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Here are the WORST passwords still being used in 2020

You should be ashamed.

worst password 2020
Image: KnowTechie

It’s 2020, and some of you are still using the worst passwords of all time on your online accounts. NordPass has put together another list of the top 100 worst passwords still in use in 2020, and some of y’all should be ashamed. Seriously, 123456 is NOT a secure password and anyone who uses it might as well leave their car keys in the ignition as well.

This has to stop, please, for the love of all that is cybersecurity. Experts put together all kinds of security measures to keep your banking details safe from criminal eyes, but if you insist on using password or qwerty or my personal favorite, iloveyou, please stop. Just stop. There’s no excuse for using easily remembered, already breached a million times over, passwords in 2020.

Use a password manager, use the longest password your online services will let you, and don’t worry too much about combinations of letters, numbers, and symbols, because password crackers don’t really care. They only care about the length, which increases the time taken to brute force the password.

Here are the worst passwords still in use in 2020:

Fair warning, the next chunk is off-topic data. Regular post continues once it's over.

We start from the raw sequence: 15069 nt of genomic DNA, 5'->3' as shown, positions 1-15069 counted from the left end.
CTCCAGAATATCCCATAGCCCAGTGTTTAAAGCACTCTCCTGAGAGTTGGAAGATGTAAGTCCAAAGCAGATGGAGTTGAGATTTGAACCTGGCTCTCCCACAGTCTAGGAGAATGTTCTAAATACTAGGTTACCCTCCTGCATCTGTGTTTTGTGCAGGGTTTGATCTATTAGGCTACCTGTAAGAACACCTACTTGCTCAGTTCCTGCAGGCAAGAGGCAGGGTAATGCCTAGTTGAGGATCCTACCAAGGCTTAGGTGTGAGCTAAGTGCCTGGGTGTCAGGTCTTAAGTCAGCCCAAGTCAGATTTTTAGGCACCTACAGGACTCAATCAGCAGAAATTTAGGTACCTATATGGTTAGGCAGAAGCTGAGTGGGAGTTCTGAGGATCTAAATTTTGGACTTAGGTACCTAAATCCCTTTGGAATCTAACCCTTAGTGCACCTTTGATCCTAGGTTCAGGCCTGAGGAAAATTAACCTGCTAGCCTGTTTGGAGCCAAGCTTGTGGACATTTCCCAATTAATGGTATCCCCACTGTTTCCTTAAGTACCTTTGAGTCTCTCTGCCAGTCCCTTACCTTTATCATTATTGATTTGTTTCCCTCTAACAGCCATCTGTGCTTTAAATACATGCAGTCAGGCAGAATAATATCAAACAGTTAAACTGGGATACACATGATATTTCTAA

1. 123456
  2. 123456789
  3. picture1
  4. password
  5. 12345678
  6. 111111
  7. 123123
  8. 12345
  9. 1234567890
  10. senha
  11. 1234567
  12. qwerty
  13. abc123
  14. Million2
  15. 000000
  16. 1234
  17. iloveyou
  18. aaron431
  19. password1
  20. qqww1122

You can go see the rest of the (frankly horrifying) list over at NordPass. If your password is on this list, go change it. Consider signing up for a password manager, like LastPass or 1Password, or using the built-in password manager in Google Chrome or Safari to create unique passwords for every site you have a login for.

If you’re using any passwords on multiple sites, go change those to unique ones too, because not every website has the same level of security as your bank, and your passwords are only as secure as the least secure website you’re logged into.

What do you think? Surprised that people are still using these types of passwords? Let us know down below in the comments or carry the discussion over to our Twitter or Facebook.

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